The Seventies were years of great change. Motorcycles went from being a utilitarian transport for a few enthusiasts to objects of tremendous fascination, which were even able to win over people who were not really motorcyclists. During those years, motorbikes, especially those of substantial cubic capacity, were so mesmerising as to even become a phenomenon of fashion. The Japanese were the first to open up this new market followed by the glorious British manufacturers; Italy responded with new, fascinating models, which were able to leave their mark on the international scene. The author examines the historical and cultural context in which these bikes first appeared focusing on the most significant Italian marques of the Seventies such as Moto Guzzi, Benelli, MV Agusta, Ducati and many others.
The 50s and 60s comprised an extremely significant epoch in the history of the motorcycle in which the foundations of what became known as the “economic miracle” were laid. When the car was still inaccessibly expensive and out of reach of most Italians, it was these two-wheeled machines that were the individual means of transport par excellence. But the scenario that evolved in subsequent decades was a different one, starting with the debut of the first small, much less expensive “utility” cars. It was then that the motorcycle began to lose popularity and remained the dream of just a few enthusiasts. The book returns to those two fascinating decades and brings them alive once more with its thousands of pictures, blended with a text brimming with interest.
This second volume on the history of the Bolognese motorcycle industry has been written and illustrated once more with the collaboration of the Museo del Patrimonio del Comune di Bologna (the Patrimony Museum of the Bologna City Council) to coincide with an exhibition on the subject. The book documents the difficult moments the companies and small local constructors faced, among them the financial straits of the market and the constraints imposed by the autonomy of those years, with doggedness, vitality and surprising inventiveness. As well as the production of motorcycles, this is the period in which the more economical means of three-wheel transport imposed themselves on the market. The motorbikes, three-wheeled vehicles and engines in the Bologna exhibition, which come from private collections, are presented in this book with a detailed series of photographs, while motorcycle history enthusiasts will find invaluable information and rare illustrations relative to the 16 marques, including Augusta, F.I.A.B., C.M., DEMM-S.CM.E.R.A., F.B., G.D., M.M., Moto Morini and others. The text is bi-lingual, precise and interesting and is published together with a wealth of documentation plus 200 pictures of the period.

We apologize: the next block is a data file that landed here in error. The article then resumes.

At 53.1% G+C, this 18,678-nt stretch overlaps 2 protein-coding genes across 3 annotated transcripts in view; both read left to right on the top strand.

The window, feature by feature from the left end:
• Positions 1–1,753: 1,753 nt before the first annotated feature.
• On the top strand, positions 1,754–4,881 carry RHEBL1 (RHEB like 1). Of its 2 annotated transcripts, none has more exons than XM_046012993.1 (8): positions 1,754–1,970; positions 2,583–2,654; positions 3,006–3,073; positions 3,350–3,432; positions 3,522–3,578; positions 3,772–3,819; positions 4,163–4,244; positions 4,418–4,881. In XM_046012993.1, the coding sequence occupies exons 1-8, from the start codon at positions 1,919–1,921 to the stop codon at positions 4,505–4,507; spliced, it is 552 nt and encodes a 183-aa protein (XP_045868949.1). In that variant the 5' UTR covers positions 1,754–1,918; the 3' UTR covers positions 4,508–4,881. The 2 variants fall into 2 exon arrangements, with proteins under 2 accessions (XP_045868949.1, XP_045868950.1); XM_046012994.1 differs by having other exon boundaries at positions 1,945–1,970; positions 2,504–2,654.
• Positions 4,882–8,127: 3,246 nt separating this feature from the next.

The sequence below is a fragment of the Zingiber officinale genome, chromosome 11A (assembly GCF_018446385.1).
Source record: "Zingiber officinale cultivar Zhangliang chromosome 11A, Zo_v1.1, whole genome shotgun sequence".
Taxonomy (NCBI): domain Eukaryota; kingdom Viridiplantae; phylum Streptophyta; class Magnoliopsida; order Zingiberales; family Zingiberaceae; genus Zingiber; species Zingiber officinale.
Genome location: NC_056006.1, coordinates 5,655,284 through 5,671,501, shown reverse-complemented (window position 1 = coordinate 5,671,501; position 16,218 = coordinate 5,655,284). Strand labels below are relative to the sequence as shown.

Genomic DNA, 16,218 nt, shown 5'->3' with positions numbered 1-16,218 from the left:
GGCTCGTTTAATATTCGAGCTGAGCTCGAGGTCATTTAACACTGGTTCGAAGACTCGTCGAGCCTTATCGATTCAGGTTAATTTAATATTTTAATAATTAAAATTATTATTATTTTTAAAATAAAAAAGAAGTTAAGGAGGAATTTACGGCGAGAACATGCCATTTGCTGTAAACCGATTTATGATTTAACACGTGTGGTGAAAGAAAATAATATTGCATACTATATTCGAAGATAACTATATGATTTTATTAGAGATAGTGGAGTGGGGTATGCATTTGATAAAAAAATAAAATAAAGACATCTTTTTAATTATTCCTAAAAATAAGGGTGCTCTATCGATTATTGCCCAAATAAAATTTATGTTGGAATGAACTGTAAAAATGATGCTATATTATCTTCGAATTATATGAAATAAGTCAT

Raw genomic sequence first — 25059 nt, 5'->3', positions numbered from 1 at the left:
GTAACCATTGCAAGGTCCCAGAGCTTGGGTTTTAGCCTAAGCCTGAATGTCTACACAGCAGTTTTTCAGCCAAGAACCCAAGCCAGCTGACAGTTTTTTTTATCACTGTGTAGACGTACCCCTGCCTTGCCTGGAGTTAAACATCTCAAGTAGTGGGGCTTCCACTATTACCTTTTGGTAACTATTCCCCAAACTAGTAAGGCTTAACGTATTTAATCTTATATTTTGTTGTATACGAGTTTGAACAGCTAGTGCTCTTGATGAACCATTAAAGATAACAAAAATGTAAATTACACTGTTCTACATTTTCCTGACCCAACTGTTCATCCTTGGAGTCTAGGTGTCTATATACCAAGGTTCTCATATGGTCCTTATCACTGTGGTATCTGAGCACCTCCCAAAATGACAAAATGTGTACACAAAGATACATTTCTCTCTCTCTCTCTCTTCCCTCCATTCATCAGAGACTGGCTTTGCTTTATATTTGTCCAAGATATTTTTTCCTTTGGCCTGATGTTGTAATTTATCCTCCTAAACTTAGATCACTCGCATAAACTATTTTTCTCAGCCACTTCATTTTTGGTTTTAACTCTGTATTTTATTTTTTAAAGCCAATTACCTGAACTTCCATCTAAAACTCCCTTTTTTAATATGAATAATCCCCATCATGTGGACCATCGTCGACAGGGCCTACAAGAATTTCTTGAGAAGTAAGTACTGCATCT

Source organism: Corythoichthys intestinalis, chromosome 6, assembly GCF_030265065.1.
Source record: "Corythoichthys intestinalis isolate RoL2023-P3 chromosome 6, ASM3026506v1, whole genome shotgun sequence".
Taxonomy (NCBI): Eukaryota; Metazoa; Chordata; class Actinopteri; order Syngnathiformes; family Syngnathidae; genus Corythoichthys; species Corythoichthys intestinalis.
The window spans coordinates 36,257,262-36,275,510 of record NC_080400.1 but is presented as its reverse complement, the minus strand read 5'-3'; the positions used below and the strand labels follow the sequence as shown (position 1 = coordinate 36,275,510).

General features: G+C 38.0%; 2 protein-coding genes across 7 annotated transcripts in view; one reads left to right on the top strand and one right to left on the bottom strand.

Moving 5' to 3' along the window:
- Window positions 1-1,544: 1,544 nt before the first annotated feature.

Made in collaboration with the Bologna Metropolitan Museum of Industrial Patrimony the book is the first in a series of publications that will trace the history of a dynamic and modern motorcycle industry such as that of the Bologna area in Italy, land of engines par excellence.
This first title on a local two-wheel industry of the Twenties amplifies and delves deeply into the matters examined by an exhibition on the same subject held in the museum in 2004 and which was a public success. Illustrated with a detailed collection of photographs of motorcycles, engines and other objects made available by private collectors, the book covers the history of the small companies that helped make up the industrial fabric of the area. Here the collector will find valuable information and pictures of motorbike brands including ABRA, Aquila, Beyer, Diana, Augusta-Fiab, Dall’Oglio, De Togni, G.D., M.B.R., R.A., Villani and others. The bi-lingual text in Italian and English is blended with a wealth of illustrations of both the period concerned and especially commissioned modern studio photographs.
Following the Second World War, Italy was faced with the enormous challenge of reconstructing the nation’s social, political and economic fabric. One of the most remarkable success stories was seen in the field of miniature internal combustion engines to be fitted to bicycles or in dedicated frames. Low prices guaranteed their immediate success and Bologna played a full part in the phenomenon: Ducati, for example, launched the Cucciolo, one of the artificers of the “motorization” of the Italian people. However, there were no less than 49 Bologna-based firms active in that period, in many cases “shooting stars” soon destined to disappear. Among the motorcycle constructors were M.M. and C.M. which had a glorious history, while Moto Morini and F.B-Mondial achieved sporting success in Italy and abroad. Others such as Cimatti, Malaguti, Marzocchi, Testi and Verlicchi began to conquer a significant share of the market. Some of these marques are still successful on the global market today. This book presents 50 biographies of the Bologna-based manufacturers, with over 300 images, many previously unpublished, as well as a major section entitled “Collecting” with photographs and technical details of all the most important bikes of the time.